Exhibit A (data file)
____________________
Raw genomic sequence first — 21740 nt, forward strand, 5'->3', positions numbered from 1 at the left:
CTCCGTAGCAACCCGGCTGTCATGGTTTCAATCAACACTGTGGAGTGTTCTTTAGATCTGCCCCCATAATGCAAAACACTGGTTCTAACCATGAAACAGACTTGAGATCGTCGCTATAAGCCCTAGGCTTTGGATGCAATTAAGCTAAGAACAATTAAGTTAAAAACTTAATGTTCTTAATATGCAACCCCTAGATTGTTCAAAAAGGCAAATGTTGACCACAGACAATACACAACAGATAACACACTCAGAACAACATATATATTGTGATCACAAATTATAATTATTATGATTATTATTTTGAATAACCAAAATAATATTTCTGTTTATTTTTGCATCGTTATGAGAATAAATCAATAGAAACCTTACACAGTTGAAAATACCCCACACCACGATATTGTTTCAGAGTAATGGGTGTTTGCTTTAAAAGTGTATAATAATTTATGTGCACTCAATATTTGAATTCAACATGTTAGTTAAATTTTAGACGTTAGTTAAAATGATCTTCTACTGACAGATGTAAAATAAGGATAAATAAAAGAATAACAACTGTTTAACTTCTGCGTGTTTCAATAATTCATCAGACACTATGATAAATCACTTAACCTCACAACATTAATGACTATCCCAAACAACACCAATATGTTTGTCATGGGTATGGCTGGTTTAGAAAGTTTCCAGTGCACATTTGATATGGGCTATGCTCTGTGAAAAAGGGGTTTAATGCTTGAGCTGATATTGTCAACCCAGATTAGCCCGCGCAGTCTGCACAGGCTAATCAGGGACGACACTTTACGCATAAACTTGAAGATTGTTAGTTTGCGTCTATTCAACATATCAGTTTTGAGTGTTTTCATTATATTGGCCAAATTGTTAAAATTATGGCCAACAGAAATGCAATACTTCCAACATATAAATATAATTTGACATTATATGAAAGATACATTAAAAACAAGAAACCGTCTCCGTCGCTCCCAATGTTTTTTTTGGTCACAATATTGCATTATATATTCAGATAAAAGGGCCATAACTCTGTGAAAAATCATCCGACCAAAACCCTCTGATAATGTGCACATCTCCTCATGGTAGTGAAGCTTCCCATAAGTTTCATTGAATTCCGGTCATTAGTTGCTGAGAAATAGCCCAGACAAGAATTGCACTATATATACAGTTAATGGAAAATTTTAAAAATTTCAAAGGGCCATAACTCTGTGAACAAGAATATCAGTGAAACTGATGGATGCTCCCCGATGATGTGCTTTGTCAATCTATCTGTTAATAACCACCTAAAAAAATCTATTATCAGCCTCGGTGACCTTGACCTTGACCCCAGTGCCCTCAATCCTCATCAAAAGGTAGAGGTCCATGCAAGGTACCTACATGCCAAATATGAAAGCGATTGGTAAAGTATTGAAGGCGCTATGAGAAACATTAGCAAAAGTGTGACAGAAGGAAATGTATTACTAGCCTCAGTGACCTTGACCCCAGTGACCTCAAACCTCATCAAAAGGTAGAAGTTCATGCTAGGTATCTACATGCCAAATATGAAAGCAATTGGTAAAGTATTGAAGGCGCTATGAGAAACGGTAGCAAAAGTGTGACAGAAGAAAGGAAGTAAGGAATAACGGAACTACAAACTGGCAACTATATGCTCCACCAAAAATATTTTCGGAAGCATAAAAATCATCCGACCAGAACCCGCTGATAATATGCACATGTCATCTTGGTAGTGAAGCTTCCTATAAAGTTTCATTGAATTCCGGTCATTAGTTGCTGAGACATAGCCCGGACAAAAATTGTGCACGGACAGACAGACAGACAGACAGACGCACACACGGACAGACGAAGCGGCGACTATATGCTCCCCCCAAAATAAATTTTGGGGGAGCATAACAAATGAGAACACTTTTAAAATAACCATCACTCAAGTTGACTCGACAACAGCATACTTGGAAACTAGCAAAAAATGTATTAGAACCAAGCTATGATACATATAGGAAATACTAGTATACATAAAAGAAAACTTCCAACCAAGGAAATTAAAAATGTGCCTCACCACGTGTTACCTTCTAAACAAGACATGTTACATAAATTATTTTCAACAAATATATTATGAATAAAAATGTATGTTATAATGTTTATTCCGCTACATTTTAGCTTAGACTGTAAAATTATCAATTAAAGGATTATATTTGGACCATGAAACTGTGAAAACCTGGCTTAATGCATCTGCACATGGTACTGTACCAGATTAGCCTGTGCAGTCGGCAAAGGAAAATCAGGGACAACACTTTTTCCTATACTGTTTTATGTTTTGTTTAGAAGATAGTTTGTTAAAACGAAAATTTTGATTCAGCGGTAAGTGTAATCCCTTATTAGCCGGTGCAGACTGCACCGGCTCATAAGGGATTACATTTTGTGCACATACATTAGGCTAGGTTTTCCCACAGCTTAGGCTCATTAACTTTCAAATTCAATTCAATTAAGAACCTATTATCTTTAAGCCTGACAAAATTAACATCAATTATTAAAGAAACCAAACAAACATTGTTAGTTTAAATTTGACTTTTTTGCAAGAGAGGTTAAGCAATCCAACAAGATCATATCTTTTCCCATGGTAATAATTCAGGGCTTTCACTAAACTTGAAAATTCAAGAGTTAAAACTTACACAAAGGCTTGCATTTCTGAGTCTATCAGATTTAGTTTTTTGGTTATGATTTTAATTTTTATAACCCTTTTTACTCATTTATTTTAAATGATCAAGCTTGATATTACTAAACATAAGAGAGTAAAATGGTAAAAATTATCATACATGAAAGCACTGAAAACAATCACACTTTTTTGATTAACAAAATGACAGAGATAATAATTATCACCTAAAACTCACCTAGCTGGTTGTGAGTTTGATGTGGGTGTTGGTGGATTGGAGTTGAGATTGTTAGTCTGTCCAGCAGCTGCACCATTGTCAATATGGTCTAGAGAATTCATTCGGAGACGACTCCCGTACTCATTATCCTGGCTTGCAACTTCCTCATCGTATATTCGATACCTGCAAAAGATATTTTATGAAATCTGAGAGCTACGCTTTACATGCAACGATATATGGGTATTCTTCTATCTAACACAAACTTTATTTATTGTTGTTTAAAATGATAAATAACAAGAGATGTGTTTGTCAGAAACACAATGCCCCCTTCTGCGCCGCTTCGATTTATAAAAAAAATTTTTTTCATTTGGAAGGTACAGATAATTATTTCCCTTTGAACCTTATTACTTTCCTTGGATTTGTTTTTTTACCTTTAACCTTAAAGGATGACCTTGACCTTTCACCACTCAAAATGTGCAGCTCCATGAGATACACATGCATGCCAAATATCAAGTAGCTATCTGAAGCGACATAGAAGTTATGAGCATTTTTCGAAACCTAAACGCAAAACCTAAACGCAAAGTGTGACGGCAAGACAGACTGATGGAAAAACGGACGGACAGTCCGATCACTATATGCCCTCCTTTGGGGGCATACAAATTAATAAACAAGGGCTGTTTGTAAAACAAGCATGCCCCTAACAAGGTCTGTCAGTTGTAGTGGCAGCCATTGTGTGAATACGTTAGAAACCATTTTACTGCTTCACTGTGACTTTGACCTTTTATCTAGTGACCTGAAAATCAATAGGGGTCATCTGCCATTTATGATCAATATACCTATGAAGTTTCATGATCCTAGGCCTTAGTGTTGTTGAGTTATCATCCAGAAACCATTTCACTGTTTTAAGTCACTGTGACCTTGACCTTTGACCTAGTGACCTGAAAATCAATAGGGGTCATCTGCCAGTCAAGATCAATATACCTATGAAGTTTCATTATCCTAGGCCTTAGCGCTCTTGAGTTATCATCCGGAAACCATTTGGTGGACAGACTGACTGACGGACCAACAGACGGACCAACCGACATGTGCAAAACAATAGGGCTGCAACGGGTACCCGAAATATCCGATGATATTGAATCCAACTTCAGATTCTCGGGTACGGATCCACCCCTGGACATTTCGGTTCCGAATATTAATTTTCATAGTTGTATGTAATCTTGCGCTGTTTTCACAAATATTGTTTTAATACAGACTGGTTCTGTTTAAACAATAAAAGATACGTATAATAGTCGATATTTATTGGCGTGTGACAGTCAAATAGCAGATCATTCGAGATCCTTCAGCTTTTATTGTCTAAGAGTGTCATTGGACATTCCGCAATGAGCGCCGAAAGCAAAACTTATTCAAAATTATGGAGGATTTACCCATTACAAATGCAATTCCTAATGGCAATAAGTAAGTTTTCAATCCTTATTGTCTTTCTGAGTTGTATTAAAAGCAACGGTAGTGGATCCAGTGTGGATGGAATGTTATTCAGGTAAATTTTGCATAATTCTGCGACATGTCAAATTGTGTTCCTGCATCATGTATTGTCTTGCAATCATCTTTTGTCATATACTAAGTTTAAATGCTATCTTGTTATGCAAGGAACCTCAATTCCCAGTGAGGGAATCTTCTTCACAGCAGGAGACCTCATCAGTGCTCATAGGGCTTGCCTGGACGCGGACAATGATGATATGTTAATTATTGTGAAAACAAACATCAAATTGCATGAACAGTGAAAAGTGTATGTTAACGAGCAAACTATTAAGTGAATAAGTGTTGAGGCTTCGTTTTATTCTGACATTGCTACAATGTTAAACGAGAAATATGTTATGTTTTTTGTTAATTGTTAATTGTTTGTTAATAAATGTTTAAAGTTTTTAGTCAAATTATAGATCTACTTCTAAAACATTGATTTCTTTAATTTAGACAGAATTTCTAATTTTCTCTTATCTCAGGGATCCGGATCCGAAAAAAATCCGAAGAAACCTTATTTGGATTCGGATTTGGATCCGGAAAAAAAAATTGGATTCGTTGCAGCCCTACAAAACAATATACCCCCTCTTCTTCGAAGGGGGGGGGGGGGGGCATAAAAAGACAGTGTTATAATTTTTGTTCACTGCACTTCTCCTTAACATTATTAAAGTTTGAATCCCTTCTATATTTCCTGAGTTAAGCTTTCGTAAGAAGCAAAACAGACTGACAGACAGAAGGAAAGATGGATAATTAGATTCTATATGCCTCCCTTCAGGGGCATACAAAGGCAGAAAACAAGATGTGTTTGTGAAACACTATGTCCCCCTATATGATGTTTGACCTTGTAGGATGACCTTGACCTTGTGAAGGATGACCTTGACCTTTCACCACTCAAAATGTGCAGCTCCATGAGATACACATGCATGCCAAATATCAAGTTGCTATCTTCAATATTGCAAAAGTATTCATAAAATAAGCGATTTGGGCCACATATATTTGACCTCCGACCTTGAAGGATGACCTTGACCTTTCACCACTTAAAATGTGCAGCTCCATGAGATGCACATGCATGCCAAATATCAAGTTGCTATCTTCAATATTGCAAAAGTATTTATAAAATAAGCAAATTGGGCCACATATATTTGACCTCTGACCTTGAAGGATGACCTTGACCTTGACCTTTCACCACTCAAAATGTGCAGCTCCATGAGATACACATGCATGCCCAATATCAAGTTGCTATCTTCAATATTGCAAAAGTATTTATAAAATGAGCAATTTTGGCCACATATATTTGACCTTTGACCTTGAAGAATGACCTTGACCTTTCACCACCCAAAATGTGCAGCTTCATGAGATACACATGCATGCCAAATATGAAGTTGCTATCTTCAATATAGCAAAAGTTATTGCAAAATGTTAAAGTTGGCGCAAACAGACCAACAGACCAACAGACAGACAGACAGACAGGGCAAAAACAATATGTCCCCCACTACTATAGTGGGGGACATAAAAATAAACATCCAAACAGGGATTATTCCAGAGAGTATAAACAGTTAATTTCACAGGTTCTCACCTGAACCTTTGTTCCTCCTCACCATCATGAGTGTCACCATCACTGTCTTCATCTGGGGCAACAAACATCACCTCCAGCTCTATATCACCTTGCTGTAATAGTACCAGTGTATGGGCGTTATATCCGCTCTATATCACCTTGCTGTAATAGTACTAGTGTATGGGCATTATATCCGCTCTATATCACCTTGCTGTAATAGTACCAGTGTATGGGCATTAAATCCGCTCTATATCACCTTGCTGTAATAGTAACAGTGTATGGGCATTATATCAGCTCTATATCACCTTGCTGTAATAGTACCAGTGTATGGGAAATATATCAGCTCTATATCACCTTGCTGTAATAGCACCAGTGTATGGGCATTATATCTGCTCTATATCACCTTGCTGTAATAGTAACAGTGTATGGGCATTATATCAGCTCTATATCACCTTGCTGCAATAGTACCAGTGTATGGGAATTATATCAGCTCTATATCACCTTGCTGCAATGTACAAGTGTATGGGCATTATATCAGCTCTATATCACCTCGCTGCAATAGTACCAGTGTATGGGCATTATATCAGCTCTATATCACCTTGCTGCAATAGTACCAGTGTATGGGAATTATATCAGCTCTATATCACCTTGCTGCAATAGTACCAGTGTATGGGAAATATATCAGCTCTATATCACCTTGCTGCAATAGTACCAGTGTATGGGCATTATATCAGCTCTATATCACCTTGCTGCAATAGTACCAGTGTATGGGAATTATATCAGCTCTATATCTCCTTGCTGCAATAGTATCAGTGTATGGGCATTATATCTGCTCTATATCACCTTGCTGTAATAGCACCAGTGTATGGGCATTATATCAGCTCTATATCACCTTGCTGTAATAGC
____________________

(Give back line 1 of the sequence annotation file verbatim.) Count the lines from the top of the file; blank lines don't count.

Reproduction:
Raw genomic sequence first — 21740 nt, forward strand, 5'->3', positions numbered from 1 at the left: